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Future-proofing the 4G Infrastructure: LAA-LTE

The deployment and uptake of LTE (Long Term Evolution, commonly known as 4G), operating on various licensed spectrums, has been growing rapidly around the world.  However, as demand increases for more The deployment and uptake of LTE (Long Term Evolution, commonly known as 4G), operating on various licensed spectrums, has been growing rapidly around the world.  However, as demand increases for more network speed and capacity, operators are looking for new ways to future-proof existing LTE infrastructure.  One such proposal is to use the unlicensed parts of the spectrum within which Wi-Fi technology operates to boost LTE's spectral efficiency and reliability.  This technology is being referred to as Licence Assisted Access ("LAA-LTE").

LAA-LTE was first proposed in December 2013 and has been debated by members of the international standards group 3rd Generation Partnership Project ("3GPP") on several occasions throughout the year.  While approved in principle, progress of LAA-LTE is slow because of concerns from some 3GPP members, typically from those with significant investments in Wi-Fi hotspot infrastructure, about the interplay between Wi-Fi and LTE in the unlicensed bands.  Co-existence issues and the potential for leakage into neighbouring bands will also need to be considered.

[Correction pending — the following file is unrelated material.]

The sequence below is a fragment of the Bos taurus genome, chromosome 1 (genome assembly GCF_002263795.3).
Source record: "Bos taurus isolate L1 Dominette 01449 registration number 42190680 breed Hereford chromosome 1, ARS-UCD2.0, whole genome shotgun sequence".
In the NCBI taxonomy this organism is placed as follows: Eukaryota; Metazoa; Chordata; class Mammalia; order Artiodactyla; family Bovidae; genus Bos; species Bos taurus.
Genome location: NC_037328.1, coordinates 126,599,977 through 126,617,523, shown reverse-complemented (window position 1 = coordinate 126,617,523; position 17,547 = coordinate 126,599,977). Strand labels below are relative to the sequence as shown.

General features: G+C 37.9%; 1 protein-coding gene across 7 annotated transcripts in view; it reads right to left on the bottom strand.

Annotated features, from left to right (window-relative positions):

Whilst LAA-LTE is in its infancy and remains in debate between 3GPP members, telecoms counsel should make themselves aware of this technology as it may, in particular, bring with it regulatory requirements arising from operation in the unlicensed spectrum throughout the world (such as the use of dynamic frequency selection and transmission power control).  Depending on the outcome of debates concerning LAA-LTE's coexistence with Wi-Fi, potentially contentious considerations may also arise over spectrum sharing.

Details of the LAA study can be found on the 3GPP website, and the study item here.

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